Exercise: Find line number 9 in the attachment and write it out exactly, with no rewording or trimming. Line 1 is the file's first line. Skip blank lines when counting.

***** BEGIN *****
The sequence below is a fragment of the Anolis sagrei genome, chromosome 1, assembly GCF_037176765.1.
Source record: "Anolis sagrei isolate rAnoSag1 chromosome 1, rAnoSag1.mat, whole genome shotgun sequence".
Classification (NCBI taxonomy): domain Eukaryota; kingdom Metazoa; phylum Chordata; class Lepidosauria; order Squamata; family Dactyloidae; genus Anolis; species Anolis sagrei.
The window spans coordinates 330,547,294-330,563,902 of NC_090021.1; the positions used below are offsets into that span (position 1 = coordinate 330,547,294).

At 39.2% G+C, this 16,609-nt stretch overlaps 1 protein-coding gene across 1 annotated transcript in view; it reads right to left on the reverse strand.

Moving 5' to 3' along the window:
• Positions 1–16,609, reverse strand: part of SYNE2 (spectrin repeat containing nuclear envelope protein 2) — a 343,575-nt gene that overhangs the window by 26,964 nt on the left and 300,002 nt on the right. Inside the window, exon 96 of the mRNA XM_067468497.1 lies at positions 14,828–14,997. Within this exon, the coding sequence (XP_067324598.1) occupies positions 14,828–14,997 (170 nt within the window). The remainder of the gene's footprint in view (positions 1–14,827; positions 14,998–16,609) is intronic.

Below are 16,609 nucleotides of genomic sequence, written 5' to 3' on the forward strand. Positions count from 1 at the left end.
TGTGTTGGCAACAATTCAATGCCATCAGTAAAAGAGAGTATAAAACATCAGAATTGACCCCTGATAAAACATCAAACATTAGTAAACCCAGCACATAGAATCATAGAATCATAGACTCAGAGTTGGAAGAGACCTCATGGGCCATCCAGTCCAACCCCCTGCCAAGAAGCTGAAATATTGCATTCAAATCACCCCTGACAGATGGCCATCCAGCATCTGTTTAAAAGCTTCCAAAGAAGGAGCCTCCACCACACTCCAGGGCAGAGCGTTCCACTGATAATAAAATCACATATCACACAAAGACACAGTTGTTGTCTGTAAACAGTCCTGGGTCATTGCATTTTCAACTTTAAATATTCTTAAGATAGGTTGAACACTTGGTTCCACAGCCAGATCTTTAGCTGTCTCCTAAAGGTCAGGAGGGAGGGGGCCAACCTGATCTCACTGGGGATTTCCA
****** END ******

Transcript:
TGTGTTGGCAACAATTCAATGCCATCAGTAAAAGAGAGTATAAAACATCAGAATTGACCCCTGATAAAACATCAAACATTAGTAAACCCAGCACATAGAATCATAGAATCATAGACTCAGAGTTGGAAGAGACCTCATGGGCCATCCAGTCCAACCCCCTGCCAAGAAGCTGAAATATTGCATTCAAATCACCCCTGACAGATGGCCATCCAGCATCTGTTTAAAAGCTTCCAAAGAAGGAGCCTCCACCACACTCCAGGGCAGAGCGTTCCACTGATAATAAAATCACATATCACACAAAGACACAGTTGTTGTCTGTAAACAGTCCTGGGTCATTGCATTTTCAACTTTAAATATTCTTAAGATAGGTTGAACACTTGGTTCCACAGCCAGATCTTTAGCTGTCTCCTAAAGGTCAGGAGGGAGGGGGCCAACCTGATCTCACTGGGGATTTCCA